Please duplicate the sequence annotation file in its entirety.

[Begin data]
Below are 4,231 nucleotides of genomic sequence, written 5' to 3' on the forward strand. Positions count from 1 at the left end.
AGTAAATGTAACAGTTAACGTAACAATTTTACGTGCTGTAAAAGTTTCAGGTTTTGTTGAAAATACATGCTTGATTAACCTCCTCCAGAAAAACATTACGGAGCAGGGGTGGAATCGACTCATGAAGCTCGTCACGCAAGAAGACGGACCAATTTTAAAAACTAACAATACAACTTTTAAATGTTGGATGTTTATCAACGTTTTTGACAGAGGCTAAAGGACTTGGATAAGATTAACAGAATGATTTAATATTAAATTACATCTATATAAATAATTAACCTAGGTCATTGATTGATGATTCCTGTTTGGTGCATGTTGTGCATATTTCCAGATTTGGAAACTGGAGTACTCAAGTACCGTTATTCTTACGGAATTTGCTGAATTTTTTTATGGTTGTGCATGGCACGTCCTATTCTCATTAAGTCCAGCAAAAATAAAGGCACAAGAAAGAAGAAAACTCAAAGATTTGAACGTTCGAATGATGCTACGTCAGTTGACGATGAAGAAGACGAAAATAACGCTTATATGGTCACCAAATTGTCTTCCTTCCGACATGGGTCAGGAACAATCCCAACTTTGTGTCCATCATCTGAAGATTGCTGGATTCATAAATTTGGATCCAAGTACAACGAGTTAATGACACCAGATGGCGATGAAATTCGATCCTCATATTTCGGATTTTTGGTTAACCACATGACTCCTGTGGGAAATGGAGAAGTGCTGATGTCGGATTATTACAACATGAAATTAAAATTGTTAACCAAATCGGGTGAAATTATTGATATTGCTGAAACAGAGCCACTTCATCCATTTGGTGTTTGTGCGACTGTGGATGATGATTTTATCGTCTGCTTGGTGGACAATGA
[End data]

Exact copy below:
Below are 4,231 nucleotides of genomic sequence, written 5' to 3' on the forward strand. Positions count from 1 at the left end.
AGTAAATGTAACAGTTAACGTAACAATTTTACGTGCTGTAAAAGTTTCAGGTTTTGTTGAAAATACATGCTTGATTAACCTCCTCCAGAAAAACATTACGGAGCAGGGGTGGAATCGACTCATGAAGCTCGTCACGCAAGAAGACGGACCAATTTTAAAAACTAACAATACAACTTTTAAATGTTGGATGTTTATCAACGTTTTTGACAGAGGCTAAAGGACTTGGATAAGATTAACAGAATGATTTAATATTAAATTACATCTATATAAATAATTAACCTAGGTCATTGATTGATGATTCCTGTTTGGTGCATGTTGTGCATATTTCCAGATTTGGAAACTGGAGTACTCAAGTACCGTTATTCTTACGGAATTTGCTGAATTTTTTTATGGTTGTGCATGGCACGTCCTATTCTCATTAAGTCCAGCAAAAATAAAGGCACAAGAAAGAAGAAAACTCAAAGATTTGAACGTTCGAATGATGCTACGTCAGTTGACGATGAAGAAGACGAAAATAACGCTTATATGGTCACCAAATTGTCTTCCTTCCGACATGGGTCAGGAACAATCCCAACTTTGTGTCCATCATCTGAAGATTGCTGGATTCATAAATTTGGATCCAAGTACAACGAGTTAATGACACCAGATGGCGATGAAATTCGATCCTCATATTTCGGATTTTTGGTTAACCACATGACTCCTGTGGGAAATGGAGAAGTGCTGATGTCGGATTATTACAACATGAAATTAAAATTGTTAACCAAATCGGGTGAAATTATTGATATTGCTGAAACAGAGCCACTTCATCCATTTGGTGTTTGTGCGACTGTGGATGATGATTTTATCGTCTGCTTGGTGGACAATGA